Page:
If these protests hadn’t happened, if the movie hadn’t been banned, I would not have even noticed what I did notice about the portrayal of Muslims in this movie. And obviously, Kamal, being who he is, probably would never have expected this reaction or this backlash. And that reflects how we see the world- but that is not how everyone does. And when we’re dealing with a group of people who are already treated like second-class citizens in their own country, it’s worth a little extra consideration.

    That being said, I wish the TN government would grow a pair and release the movie already.

  • Monday, January 28, 2013
  • Persuasion

    Megan, Zury and I have a blog! I blogged on Friday about how excited I am about Zury’s thesis play. This is going to be fun.

    This is the semester of artistic statements- I have three due to write, just this week alone. And the phrase “political through the personal” keeps running through my head. I want to talk about it with my undergrad students this semester. How do you read a play, and understand the politics of the play through the personal interactions and qualities of the characters? How do you stay true to the holistic individuality of the character while understanding what the play is saying (if that’s the right word) on a macro level?

    Theatre is activism, Playwrights are activists. I love this post.

    And of course, these thoughts are compounded by the fact that I just finished Persuasion today, and it kind of blew my mind, page after page. This is the first Jane Austen novel I’ve read cover to cover without having seen the movie/BBC television series first. And how amazing. How did a woman like this live and breathe among us? Political through the personal.


    Yes, the romantic ending made me cry. But this was the section that made me gasp out loud, and put my book down for a minute to process what I’d just read. When Captain Harville and Anne are in the midst of their discussion of whether men feel heartbreak more acutely than women, or whether women remember their lost loves long after men forget. Anne, of course, asks Harville not to dismiss the depth of women’s feelings.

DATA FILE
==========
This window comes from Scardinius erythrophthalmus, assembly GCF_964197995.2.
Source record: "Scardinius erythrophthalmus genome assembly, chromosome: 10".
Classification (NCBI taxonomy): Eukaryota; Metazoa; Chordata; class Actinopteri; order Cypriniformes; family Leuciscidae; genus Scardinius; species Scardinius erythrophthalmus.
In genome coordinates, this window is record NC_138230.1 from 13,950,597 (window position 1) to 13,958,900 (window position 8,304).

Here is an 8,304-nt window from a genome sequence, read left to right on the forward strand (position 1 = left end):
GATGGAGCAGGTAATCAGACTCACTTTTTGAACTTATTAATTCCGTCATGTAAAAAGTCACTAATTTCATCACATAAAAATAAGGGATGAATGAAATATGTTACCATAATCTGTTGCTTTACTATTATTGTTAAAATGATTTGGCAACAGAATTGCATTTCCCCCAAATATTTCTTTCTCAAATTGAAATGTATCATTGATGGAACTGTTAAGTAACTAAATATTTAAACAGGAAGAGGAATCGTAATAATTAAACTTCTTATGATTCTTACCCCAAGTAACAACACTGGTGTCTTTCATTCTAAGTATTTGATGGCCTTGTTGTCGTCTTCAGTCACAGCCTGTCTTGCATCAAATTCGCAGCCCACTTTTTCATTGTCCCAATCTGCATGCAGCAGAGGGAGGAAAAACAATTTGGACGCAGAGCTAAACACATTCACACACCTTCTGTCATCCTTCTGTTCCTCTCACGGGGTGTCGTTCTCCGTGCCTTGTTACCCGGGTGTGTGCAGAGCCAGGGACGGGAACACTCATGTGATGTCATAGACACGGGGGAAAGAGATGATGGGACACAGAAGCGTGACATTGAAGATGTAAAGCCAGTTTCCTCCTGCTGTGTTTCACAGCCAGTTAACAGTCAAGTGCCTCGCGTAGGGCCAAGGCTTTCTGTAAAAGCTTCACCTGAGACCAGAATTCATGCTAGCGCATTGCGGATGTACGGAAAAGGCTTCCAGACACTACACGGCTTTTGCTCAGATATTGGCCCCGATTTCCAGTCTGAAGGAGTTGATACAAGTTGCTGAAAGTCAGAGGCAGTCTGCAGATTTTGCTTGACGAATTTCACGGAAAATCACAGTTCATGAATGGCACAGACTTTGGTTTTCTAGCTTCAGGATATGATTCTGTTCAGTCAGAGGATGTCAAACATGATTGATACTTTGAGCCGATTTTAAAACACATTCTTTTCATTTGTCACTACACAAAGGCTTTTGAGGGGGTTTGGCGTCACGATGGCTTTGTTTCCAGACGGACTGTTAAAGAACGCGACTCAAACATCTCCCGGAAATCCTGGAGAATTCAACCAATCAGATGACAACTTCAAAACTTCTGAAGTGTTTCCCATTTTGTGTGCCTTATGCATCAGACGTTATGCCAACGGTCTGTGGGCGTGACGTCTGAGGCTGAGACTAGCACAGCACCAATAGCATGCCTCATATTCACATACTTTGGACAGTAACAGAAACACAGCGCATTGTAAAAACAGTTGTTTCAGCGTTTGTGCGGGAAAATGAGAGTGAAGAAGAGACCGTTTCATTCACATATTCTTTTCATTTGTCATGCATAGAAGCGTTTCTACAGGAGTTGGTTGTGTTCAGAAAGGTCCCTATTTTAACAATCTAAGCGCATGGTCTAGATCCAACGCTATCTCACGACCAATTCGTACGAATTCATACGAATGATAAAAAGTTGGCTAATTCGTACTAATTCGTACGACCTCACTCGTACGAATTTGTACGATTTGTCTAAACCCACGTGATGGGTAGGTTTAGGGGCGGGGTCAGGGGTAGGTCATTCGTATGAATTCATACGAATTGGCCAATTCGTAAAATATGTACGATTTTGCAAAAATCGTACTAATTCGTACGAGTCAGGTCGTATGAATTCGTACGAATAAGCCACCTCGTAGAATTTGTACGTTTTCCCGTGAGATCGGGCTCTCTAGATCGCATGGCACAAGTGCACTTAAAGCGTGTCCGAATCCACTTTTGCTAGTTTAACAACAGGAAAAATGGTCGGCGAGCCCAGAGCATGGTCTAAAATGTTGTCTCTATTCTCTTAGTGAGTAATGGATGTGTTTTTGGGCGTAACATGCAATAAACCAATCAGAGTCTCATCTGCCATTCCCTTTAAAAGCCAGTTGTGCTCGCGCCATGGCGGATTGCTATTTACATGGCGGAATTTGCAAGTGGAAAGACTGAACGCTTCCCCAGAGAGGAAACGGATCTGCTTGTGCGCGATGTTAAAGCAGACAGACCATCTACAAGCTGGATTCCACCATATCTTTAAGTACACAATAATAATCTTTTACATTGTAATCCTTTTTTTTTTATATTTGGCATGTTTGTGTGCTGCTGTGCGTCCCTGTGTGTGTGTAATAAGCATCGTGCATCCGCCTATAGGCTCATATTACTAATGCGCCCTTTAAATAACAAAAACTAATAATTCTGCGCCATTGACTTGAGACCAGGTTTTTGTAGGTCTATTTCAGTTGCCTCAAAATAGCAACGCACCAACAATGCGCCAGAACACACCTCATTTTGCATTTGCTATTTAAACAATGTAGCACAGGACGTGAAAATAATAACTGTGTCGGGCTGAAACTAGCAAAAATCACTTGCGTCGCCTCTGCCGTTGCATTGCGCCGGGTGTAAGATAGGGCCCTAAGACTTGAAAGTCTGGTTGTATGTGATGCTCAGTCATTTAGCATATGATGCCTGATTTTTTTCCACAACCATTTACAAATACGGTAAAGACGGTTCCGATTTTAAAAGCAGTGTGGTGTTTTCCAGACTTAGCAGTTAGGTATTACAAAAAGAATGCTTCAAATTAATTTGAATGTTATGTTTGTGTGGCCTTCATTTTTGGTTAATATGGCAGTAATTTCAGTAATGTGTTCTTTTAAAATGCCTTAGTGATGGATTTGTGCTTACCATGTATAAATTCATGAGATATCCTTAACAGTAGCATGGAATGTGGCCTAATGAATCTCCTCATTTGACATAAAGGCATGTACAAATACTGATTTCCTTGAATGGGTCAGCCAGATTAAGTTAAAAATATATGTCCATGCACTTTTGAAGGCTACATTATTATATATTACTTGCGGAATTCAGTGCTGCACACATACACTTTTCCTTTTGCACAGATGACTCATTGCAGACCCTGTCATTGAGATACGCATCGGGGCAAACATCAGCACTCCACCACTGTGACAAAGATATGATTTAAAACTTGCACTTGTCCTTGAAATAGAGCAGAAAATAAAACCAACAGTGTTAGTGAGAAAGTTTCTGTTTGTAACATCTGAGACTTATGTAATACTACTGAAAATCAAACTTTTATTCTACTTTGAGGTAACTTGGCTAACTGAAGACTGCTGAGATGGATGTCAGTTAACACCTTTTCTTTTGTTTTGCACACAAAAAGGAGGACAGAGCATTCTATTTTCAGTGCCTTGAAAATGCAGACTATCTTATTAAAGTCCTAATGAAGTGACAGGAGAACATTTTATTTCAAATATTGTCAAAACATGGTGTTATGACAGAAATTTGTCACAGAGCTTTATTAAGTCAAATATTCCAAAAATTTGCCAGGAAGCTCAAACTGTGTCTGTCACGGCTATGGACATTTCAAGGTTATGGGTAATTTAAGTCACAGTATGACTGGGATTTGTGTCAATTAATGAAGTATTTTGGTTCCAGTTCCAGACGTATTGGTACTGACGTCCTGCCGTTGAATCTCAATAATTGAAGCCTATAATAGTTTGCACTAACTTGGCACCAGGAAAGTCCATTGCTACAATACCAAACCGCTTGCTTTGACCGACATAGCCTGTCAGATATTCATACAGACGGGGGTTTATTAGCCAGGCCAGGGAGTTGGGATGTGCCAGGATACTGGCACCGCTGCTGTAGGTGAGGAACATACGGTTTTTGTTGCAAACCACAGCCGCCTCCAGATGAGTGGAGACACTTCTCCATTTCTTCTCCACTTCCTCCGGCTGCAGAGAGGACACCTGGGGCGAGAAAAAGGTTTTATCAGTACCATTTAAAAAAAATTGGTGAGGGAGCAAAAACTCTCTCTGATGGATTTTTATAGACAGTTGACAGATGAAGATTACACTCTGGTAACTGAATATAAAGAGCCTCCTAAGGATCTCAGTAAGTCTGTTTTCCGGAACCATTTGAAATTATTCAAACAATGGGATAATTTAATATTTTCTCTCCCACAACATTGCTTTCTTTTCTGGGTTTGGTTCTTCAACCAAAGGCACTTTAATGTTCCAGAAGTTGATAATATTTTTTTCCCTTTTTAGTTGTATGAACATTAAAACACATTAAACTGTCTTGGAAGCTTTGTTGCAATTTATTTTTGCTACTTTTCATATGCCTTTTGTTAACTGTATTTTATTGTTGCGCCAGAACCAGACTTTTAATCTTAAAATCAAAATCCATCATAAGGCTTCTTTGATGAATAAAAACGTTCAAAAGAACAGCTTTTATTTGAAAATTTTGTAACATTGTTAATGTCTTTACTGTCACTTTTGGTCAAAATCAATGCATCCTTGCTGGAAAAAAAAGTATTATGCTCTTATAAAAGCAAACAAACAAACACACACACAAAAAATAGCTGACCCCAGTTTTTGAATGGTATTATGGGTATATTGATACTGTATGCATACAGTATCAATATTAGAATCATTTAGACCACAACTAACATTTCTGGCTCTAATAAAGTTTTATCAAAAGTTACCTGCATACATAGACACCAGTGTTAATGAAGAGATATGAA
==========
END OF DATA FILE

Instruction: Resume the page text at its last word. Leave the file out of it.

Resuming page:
[Captain Harville]- “Well, Miss Elliot… As I was saying, we shall never agree, I suppose, upon this point. No man and woman, would, probably. But let me observe that all histories are against you–all stories, prose and verse. If I had such a memory as Benwick, I could bring you fifty quotations in a moment on my side the argument, and I do not think I ever opened a book in my life which had not something to say upon woman’s inconstancy. Songs and proverbs, all talk of woman’s fickleness. But perhaps you will say, these were all written by men.”

    [Anne]- “Perhaps I shall. Yes, yes, if you please, no reference to examples in books. Men have had every advantage of us in telling their own story. Education has been theirs in so much higher a degree; the pen has been in their hands. I will not allow books to prove anything.”

    Required reading.

  • Wednesday, January 16, 2013
  • Holy shit, 2013 is off to a good start.

    Jet-lagged and awake at 4am in Los Angeles, but for once in my life it is the feeling of ridiculously, incredibly, unbelievably good news that is keeping me from falling back to sleep.

    I awoke from a similar jet-lagged coma yesterday afternoon to find my phone ringing with an unknown number from Atlanta. “Atlanta,” I thought jokingly to myself. “Maybe it’s the Alliance Theatre telling me I’ve won the Kendeda and they want to produce my play.”



    I’m going to be in Atlanta January and February 2014, for the production of ‘IN LOVE AND WARCRAFT’. I’m going to have readings at the Kennedy Center in DC and at the Lark Play Development Center in NYC.

    Holy… shit.

    It really, really hasn’t sunk in yet. I can’t believe it. This is…

    Okay. Yeah. More later when I’ve processed this.